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Th'excafe, that thou doft make in this delay,
Nurfi. Well, you have made a fimple choice ; you know not how to chuse a man : Romeo! no, not he; though his face be better than any man's, yet his legs excel ali men's; and for a hand, and a foot, and a body, tho' they be not to be talk'd on, yet they are past compare. He is not the flower of courtesy, but, I warrant him, as gentle as a lamb-Go thy ways, wench, serve God What, have you dined at home?
Jul. No, no-but all this did I know before :
Nurse. Lord, how my head akes ! what a head haye 1]
Jul. I'faith, I am sorry that thou art so ill.
Nurfe. Your love says like an honeft gentleman,
Nurse. O, God's lady dear,
Jul. Here's such a coil; come, what says Romeo?
Nurse. Then hie you hence to friar Lawrence' cell,
cheeks, They'll be in scarlet straight at any news.
Hie you to church, I must another way,
SCENE changes to the Monastery.
Enter Friar Lawrence, and Romeo.
That after-hours with sorrow chide us not!
Fri. These violent delights have violent ends,
Jul. Good even to my ghostly confessor.
thy Vol. VIII,
Be heap'd like mine, and that thy kill be more
To blazon it, then sweeten with thy breath
Jul. Conceit, more rich in matter than in words,
Fri. Come, come with me, and we will make short For, by your leaves, you shall not stay alone, Till holy church incorp'rate two in one. [Exeunt.
SCENE, The STREET,
Enter Mercutio, Benvolio, and Servants.
The day is hot, the Capulets abroad ;
Mer. Thou art like one of those fellows, that, when he enters the confines of a tavern, claps me his sword upon the table, and says, God send me no need of thee! and, by the operation of the second cup, draws it on the drawer, when, indeed, there is no need.
Ben. Am I like such a fellow ?
Mer. Come, come, thou art as hot a Jack in thy mood as any in Italy; and as soon mov'd to be moody, and as soon moody to be mov’d.
Ben. And what to?
Mer. Nay, an' there were two such, we should have none shortly, for one would kill the other. Thou ! why
thou wilt quarrel with a man that hath a hair more, or a hair less, in his beard, than thou haft: thou wilt quarrel with a man for cracking nuts, having no other reason but because thou hast hafel eyes; what eye, but such an eye, would spy out such a quarrel ? thy head is as full of quarrels, as an egg is full of meat; and yet thy head has been beaten as addle as an egg, for quarrelling: thou hath quarrellid with a man for coughing in the street, because he hath wakened thy dog that hath lain alleep in the sun. Didst thou not fall out with a tailor for wearing his new doublet before Easter? with another for tying his new shoes with old ribband? and yet thou wilt tutor me for quarrelling!
Ben. If I were so apt to quarrel as thou art, any man should buy the fee-simple of my life for an hour and a quarter. Mer. The fee-fimple? O simple!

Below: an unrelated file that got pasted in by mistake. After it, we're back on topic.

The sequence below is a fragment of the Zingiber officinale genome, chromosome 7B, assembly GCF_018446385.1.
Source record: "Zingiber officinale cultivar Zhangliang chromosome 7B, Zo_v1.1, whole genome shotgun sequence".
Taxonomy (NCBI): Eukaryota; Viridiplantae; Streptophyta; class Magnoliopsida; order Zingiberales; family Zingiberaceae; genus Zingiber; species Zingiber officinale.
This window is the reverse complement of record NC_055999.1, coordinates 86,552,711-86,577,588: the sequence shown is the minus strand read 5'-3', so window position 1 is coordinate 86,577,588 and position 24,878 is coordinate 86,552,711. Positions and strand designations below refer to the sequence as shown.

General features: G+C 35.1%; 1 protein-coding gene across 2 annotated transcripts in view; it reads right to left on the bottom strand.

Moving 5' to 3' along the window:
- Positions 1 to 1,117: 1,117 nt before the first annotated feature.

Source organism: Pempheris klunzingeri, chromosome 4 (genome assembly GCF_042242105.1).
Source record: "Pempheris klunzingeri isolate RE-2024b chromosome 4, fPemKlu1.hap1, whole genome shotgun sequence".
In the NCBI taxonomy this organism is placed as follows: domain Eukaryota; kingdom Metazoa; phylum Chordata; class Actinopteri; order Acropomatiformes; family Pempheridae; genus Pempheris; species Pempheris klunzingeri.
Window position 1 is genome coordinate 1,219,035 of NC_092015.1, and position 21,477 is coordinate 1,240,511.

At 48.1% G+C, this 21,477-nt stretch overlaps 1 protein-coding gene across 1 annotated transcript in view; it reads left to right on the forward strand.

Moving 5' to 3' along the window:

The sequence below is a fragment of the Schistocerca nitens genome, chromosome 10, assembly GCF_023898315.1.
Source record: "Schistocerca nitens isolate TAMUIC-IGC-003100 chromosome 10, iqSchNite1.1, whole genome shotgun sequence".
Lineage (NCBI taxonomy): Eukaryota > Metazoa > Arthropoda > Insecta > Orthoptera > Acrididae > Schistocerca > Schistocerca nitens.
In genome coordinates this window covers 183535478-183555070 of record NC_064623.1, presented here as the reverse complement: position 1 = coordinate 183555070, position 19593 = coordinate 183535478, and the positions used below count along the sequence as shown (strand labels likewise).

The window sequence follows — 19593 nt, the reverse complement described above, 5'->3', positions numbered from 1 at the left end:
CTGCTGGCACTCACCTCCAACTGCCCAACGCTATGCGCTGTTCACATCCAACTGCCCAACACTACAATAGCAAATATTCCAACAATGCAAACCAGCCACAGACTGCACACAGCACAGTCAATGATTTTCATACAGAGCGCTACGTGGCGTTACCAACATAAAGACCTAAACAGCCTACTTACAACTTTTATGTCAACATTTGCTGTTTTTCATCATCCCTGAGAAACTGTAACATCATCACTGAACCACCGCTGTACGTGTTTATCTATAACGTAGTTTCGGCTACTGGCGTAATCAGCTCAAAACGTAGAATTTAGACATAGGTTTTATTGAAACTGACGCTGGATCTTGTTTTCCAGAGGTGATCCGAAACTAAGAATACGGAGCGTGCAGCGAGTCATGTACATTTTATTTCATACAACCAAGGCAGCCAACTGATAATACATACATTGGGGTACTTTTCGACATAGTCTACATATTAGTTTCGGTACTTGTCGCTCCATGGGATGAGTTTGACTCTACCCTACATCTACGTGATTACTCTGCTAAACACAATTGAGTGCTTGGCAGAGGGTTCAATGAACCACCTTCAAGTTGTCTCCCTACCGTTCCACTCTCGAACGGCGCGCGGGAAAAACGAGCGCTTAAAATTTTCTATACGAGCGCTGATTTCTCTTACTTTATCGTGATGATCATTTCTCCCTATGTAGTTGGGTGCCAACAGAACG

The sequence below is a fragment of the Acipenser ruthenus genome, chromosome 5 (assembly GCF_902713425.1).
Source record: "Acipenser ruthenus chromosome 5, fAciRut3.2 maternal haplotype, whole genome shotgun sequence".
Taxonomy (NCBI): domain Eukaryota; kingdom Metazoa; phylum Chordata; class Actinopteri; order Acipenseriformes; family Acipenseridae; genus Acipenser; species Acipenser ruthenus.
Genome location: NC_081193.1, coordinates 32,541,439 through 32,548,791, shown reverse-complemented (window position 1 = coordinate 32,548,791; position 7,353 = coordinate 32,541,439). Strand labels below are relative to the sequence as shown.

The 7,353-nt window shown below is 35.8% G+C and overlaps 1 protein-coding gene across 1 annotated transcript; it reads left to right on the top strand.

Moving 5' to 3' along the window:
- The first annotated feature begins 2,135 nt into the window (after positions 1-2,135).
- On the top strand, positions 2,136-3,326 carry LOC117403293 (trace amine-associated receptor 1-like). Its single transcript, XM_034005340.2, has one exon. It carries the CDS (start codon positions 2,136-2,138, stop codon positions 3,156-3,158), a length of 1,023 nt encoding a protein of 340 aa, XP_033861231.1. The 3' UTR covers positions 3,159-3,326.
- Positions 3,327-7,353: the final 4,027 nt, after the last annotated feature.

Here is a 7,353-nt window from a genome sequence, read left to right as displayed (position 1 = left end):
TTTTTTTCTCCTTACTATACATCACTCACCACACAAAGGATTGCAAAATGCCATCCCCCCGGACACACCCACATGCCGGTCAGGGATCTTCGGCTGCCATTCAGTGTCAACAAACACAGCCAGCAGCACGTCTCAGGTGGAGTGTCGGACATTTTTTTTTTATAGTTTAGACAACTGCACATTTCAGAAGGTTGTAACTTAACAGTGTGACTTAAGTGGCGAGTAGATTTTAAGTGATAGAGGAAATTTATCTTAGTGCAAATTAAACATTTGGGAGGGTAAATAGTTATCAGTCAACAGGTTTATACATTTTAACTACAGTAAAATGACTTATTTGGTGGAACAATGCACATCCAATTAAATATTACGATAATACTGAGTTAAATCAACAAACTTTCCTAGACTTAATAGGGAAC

Enter Tybalt, Petruchio, and others, Ben. By my head, here come the Capulets. Mer. By my heel, I care not.
Tyb. Follow me close, for I will speak to them. Gentlemen, good-den, a word with one of you.
Mer. And but one word with one of us ? couple it with something, make it a word and a blow.
Tyb. You shall find me apt enough to that, Sir, if you will give me occasion.
Mer.Could you not take fome occasion without giving? Tyb. Mercurio, thou confort'st with Romeo
Mer. Confort! what doft thou make us minstrels! if thou make minstrels of us, look to hear nothing but difcords: here's my fiddlestick; here's that, thall make you dance. Zounds! confort !
[Laying his hand on his sword. Ben. We talk here in the publick haunt of men: Either withdraw unto some private place, Or reason coldly of your grievances, Or else depart; here all eyes gaze on us.
Mer. Men's eyes were made to look, and let them gaze; I will not budge for no man's pleasure, 1.
Enter Romeo. Tyb. Well, peace be with you, Sir! here comes my mana
Mer. But I'll be hang'd, Sir, if he wear your livery: Marry, go first to field, he'll be your follower; Your worship in that sense may call him man.
Tyb. Romeo, the love, I bear thee, can afford (19)
Rom, Tybalt, the reason that I have to love theç
Tyb. Boy, this shall not excuse the injuries
Rom. I do proteft, I never injur'd thee,
Mer. O calm, dishonourable, vile submission!
Tyb. What wouldst thou have with me?
No better term iban this,] This is only Mr. Pope's sophistication of the text.
All the copies in general, that I have seen, read,
Rome, tbe love I bear thee, &c. Why then this change? Is Mr. Pope really so great a poet, and does not know, that the love here stands for the little or no love, the bate in effect? Is it not frequent in poetry to express things by their confraries; to use promise inftead of threaten, and threaten instead of promise ? I'll quote an instance from Virgil, because Servixs's comment on it explains the practice of this figure.
& me, fors fi qua ruliffet,
Promis ultorem, & verbis odia aspera movi. Promifi.] Pro minatus sum, per contrarium dixit : quid minamur mala, promittimus bona. Sic autem Horatius contrà;
Atqui vultus erat multa & præclara minantis, i. e. promittentis.
(20) Alla Stucutbo.] This smells a little too rank of barbarifm for Mercutio, who is no ignorant fellow, but understood at least bis own country language, Stoccata is the Italian word for a certain pass in fencing.